One Friday night in January of this year was the final straw. It had been a trying week with my GNexus. I charged it after work to 100%. Then went out for the night. Stopping to meet some people for dinner at a place in a mall near by. It might have been 2 hours since I had taken the GNexus off the charger. I pulled it out of my pocket to find it pretty warm, my battery reading 24%, and Android Media Server had used some crazy amount.

    I told my friends I would be right back, that was it. It was good I was at the mall. I quickly walked directly to the Apple Store, one of the few remaining open at nearly 9pm. I told the guy I wanted an unlocked 32GB iPhone 5 in black. I didn't even want to talk or hear any of their jive. They offered to do all this stuff and I just said give it to me. I turned it on and signed into my accounts. It was like a weight lifted of my chest. What was once boredom was now safety, security, and familiar.

    I did get a Nexus 4 once they became available again. I thought maybe with some more power it would be better. It was better, Android 4.2.2 is pretty solid. I found I had to force myself to use it and leave my iPhone at home however. I would sit at work and long for my iPhone, sitting alone at home. I ended up selling it to a friend after only a month. All the little annoying things were still there. The apps are just of lower quality. The devs are lazy IMO. Customizing it gets old quickly. I miss SwiftKey3, Apple please buy them and replace the iOS keyboard. Notification center on Android is also vastly superior.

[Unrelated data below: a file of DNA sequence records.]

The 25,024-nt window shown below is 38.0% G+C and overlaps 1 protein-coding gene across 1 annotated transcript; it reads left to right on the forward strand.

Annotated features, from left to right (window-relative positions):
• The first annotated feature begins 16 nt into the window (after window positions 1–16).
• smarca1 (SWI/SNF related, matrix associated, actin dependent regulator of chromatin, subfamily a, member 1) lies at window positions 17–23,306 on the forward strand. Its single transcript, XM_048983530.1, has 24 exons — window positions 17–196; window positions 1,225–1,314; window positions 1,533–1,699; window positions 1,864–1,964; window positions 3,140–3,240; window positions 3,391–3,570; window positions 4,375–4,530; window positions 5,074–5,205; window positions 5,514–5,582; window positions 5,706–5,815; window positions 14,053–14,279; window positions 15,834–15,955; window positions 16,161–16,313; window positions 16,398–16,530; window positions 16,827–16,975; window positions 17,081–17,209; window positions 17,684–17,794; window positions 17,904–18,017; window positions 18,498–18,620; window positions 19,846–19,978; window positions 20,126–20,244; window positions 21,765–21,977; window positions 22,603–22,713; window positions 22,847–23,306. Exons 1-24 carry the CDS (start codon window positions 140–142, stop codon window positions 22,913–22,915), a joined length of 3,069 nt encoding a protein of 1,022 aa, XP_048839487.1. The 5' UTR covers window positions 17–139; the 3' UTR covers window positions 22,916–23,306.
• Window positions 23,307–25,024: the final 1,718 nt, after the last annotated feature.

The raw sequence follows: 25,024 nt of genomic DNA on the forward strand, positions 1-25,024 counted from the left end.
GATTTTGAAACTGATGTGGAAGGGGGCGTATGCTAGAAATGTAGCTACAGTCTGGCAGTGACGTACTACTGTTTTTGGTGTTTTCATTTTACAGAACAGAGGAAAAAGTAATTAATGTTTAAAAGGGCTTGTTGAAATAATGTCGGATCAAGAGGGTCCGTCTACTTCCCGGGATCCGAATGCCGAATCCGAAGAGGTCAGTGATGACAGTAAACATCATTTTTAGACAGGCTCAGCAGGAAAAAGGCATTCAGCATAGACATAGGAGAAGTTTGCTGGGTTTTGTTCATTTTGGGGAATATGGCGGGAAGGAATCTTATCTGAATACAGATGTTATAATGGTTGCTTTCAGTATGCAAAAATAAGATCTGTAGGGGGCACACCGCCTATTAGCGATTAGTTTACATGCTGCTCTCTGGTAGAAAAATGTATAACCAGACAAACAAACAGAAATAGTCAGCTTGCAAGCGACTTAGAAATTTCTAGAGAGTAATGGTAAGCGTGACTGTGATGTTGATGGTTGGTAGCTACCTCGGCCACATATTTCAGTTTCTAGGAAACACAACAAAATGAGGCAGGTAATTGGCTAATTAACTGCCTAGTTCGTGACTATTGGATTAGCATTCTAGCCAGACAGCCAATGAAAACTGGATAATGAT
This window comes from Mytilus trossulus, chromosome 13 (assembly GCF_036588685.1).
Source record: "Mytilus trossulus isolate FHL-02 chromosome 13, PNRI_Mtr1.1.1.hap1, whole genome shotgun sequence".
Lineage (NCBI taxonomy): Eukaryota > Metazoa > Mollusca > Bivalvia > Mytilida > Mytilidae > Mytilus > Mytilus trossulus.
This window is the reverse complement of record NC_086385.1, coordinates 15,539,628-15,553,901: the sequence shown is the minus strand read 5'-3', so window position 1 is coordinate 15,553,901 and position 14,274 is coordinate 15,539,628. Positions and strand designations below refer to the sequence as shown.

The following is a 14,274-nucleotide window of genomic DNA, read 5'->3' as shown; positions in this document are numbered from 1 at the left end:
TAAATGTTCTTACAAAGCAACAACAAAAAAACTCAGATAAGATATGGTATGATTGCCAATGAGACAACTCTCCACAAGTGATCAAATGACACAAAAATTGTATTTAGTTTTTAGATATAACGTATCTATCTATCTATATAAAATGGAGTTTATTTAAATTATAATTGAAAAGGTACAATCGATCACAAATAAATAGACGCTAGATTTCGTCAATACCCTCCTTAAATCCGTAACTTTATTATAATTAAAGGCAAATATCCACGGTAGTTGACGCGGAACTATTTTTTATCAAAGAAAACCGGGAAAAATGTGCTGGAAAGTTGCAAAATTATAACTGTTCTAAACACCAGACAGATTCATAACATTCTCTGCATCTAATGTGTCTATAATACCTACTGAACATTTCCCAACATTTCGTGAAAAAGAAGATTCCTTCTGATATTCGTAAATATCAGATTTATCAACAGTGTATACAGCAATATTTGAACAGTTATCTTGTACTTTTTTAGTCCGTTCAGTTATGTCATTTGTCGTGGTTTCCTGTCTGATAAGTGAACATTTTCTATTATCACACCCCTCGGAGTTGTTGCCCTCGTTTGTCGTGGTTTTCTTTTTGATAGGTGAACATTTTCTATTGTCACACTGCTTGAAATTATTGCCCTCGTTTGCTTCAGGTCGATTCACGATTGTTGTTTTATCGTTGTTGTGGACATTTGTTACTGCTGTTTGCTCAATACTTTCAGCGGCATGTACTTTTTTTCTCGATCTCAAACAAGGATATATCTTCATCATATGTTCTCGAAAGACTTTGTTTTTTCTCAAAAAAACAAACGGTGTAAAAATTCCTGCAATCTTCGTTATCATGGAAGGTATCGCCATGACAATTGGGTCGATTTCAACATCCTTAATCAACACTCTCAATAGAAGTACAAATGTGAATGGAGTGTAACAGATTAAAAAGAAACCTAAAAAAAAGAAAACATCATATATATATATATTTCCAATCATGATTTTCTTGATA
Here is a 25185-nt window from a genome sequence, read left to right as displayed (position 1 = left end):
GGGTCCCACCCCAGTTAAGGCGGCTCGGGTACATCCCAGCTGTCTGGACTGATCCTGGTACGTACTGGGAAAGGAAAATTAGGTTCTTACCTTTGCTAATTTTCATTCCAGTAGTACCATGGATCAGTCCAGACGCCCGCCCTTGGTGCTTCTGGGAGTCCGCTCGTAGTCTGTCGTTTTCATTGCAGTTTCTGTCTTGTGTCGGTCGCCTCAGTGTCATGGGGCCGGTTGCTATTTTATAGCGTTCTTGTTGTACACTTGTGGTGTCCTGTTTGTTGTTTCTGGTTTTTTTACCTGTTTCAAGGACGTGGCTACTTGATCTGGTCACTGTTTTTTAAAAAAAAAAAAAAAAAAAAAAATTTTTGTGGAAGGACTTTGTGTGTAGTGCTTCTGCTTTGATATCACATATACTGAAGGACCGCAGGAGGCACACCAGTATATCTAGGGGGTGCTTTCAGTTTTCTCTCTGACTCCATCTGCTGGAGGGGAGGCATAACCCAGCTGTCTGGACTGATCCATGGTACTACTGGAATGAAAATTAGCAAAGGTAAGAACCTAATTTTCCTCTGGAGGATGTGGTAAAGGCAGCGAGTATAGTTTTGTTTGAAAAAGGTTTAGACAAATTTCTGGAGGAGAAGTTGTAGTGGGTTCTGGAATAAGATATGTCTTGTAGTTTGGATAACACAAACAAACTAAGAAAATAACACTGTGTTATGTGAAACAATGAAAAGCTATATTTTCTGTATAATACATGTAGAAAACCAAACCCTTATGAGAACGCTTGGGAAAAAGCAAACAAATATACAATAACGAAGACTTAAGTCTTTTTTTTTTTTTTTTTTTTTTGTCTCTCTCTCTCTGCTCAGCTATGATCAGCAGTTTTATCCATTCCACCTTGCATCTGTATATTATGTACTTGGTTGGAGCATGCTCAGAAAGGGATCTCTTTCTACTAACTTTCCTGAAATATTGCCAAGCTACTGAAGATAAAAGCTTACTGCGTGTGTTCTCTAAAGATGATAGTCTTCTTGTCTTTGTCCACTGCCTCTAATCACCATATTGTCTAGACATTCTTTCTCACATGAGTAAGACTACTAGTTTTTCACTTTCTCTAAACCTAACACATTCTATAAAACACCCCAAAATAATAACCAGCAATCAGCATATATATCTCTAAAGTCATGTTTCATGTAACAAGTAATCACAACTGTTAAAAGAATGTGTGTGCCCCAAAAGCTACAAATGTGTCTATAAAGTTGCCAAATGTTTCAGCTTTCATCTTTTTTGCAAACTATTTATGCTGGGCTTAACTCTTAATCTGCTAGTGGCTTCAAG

I came to this conclusion. I enjoy grappling with Windows and customizing my PC. But my phone has to be reliable 100% of the time. I use my phone far more than anything else. I want it to be simple yet powerful. The iPhone IMO is the only device at this time that fits that need.
    Wildo6882, swarlos, Teemu2 and 2 others like this.
    05-10-2013 02:45 PM
  11. Wildo6882's Avatar
    2. Many apps were poor replacements for the iOS versions. ...